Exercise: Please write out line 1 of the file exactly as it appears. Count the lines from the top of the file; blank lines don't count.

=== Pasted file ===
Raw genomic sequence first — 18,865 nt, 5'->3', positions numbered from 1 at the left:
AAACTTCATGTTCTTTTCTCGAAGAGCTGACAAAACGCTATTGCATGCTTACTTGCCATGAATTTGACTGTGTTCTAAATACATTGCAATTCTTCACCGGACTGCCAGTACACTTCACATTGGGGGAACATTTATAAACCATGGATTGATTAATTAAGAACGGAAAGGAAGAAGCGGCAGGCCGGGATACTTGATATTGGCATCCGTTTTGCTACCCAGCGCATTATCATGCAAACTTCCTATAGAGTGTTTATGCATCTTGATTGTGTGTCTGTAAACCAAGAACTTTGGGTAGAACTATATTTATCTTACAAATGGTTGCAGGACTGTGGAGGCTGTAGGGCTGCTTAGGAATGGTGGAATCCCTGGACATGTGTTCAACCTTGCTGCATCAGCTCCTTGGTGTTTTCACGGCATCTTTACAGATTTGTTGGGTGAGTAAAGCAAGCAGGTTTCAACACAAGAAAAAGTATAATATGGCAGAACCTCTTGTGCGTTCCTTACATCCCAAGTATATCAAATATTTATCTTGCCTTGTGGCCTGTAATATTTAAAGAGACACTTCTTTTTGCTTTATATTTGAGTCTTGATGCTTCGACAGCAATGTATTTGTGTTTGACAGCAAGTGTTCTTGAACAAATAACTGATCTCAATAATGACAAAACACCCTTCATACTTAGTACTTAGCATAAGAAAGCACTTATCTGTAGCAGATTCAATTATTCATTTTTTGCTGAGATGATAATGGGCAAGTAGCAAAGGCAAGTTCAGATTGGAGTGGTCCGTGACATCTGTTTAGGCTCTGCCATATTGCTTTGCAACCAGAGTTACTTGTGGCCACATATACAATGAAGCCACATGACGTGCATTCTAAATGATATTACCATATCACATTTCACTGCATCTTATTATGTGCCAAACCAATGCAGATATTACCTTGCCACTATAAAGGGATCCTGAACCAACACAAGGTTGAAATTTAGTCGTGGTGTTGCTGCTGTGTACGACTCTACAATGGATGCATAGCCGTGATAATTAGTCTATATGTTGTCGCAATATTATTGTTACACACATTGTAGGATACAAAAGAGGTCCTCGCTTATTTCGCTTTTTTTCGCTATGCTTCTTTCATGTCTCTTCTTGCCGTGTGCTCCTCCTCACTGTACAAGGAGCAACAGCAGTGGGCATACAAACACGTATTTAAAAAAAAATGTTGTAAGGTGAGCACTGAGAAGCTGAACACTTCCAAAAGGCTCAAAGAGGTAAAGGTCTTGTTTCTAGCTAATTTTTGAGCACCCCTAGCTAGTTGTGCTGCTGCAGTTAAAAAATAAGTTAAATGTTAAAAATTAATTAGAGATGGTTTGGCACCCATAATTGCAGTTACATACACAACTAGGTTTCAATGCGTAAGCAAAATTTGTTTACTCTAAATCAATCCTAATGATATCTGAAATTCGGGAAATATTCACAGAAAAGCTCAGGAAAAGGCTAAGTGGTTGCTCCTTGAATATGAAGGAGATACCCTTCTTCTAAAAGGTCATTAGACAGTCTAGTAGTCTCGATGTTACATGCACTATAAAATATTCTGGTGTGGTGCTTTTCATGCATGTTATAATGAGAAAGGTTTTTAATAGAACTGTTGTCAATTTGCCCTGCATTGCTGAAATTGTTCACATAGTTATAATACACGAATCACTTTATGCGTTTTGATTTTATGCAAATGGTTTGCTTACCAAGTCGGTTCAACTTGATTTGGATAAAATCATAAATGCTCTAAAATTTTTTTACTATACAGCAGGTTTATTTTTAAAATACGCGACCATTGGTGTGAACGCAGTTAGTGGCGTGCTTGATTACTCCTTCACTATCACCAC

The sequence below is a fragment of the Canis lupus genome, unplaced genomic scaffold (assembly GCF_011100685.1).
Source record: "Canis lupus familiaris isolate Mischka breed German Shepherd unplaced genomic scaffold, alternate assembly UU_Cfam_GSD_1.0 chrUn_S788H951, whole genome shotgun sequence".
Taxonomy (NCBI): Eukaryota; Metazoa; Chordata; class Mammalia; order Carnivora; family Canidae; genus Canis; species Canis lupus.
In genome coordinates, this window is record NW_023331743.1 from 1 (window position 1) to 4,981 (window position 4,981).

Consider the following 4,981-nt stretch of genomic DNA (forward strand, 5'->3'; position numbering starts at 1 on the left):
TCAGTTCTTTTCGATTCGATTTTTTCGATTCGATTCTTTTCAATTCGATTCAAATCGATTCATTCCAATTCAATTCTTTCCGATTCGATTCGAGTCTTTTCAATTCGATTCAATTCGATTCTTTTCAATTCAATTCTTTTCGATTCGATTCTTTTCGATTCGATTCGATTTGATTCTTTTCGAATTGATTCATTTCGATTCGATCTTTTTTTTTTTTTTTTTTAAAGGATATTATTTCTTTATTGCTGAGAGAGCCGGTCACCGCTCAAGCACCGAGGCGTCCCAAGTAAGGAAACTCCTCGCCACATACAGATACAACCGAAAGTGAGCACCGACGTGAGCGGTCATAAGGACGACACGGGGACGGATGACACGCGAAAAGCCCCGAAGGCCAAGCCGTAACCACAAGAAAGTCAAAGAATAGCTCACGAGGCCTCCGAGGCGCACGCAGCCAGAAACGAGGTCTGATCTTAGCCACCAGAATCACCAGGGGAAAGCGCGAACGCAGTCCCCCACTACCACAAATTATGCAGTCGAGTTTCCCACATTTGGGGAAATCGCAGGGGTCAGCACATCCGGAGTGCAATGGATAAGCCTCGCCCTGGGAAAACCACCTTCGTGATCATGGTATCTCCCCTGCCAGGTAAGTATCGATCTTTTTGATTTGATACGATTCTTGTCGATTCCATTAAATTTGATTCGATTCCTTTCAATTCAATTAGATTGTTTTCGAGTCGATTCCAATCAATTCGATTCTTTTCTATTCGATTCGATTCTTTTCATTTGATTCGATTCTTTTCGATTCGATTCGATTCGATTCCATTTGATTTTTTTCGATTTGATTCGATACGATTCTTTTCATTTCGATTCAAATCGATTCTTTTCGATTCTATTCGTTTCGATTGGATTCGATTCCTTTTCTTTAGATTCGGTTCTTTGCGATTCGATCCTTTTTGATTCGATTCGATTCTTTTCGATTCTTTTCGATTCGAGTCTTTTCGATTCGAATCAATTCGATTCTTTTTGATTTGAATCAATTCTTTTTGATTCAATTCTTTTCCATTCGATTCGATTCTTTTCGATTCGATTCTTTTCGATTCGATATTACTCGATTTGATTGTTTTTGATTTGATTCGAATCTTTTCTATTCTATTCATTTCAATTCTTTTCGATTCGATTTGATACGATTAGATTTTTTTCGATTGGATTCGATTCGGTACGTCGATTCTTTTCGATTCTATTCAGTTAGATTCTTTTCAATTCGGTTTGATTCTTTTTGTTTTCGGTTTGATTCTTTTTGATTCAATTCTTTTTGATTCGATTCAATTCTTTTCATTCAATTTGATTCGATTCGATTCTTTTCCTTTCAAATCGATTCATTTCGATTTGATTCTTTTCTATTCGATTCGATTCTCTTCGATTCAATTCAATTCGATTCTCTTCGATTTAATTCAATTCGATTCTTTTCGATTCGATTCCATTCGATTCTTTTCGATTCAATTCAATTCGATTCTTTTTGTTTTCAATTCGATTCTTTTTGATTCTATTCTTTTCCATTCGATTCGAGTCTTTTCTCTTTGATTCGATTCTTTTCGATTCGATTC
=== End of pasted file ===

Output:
Raw genomic sequence first — 18,865 nt, 5'->3', positions numbered from 1 at the left: